4 I pleaded with Yahweh my God and made this confession: 'O my Lord, God great and to be feared, you keep the covenant and show faithful love towards those who love you and who observe your commandments:
5 we have sinned, we have done wrong, we have acted wickedly, we have betrayed your commandments and rulings and turned away from them.
6 We have not listened to your servants the prophets, who spoke in your name to our kings, our chief men, our ancestors and all people of the country.
7 Saving justice, Lord, is yours; we have only the look of shame we wear today, we, the people of Judah, the inhabitants of Jerusalem, the whole of Israel, near and far away, in every country to which you have dispersed us because of the treachery we have committed against you.
8 To us, our kings, our chief men and our ancestors, belongs the look of shame, O Yahweh, since we have sinned against you.
8 Do not count against us the guilt of former generations, in your tenderness come quickly to meet us, for we are utterly weakened;
11 May the groans of the captive reach you, by your great strength save those who are condemned to death!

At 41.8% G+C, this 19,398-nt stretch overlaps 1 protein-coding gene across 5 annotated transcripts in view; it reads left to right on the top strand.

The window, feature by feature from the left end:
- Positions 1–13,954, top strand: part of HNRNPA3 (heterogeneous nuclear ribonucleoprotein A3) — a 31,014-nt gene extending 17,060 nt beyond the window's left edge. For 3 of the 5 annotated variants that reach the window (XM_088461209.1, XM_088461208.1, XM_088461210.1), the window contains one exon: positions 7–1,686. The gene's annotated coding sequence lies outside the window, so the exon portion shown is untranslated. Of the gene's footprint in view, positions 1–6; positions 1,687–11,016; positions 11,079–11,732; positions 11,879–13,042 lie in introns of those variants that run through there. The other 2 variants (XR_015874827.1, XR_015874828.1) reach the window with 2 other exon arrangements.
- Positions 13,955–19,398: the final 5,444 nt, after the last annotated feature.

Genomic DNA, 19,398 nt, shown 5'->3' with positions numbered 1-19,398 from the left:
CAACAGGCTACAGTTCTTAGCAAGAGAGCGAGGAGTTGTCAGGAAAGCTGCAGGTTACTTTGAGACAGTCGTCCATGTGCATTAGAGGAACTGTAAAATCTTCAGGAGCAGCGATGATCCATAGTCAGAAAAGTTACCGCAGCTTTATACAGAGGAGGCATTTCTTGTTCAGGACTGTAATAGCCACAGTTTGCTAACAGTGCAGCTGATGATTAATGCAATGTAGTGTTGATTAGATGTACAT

36 'Be compassionate just as your Father is compassionate.
38 Give, and there will be gifts for you: a full measure, pressed down, shaken together, and overflowing, will be poured into your lap; because the standard you use will be the standard used for you.'
Reading 1, Sirach 48:1-4, 9-11: 1 Then the prophet Elijah arose like a fire, his word ... Responsorial Psalm, Psalms 80:2-3, 15-16, 18-19: 2 over Ephraim, Benjamin and Manasseh; ... Gospel, Matthew 17:10-13: 10 And the disciples put this question to him, 'Why then do the ... continue readingMore Daily Readings
The New Jerusalem Bible (NJB) is a Catholic translation of the Bible published in 1985. The New Jerusalem Bible (NJB) has become the most widely used Roman Catholic Bible outside of the United States. It has the imprimatur of Cardinal George Basil Hume.
Like its predecessor, the Jerusalem Bible, the New Jerusalem Bible (NJB) version is translated "directly from the Hebrew, Greek or Aramaic." The 1973 French translation, the Bible de Jerusalem, is followed only "where the text admits to more than one interpretation." Introductions and notes, with some modifications, are taken from the Bible de Jerusalem.
Source: The Very Reverend Dom (Joseph) Henry Wansbrough, OSB, MA (Oxon), STL (Fribourg), LSS (Rome), a monk of Ampleforth Abbey and a biblical scholar. He was General Editor of the New Jerusalem Bible. "New Jerusalem Bible, Regular Edition", pg. v.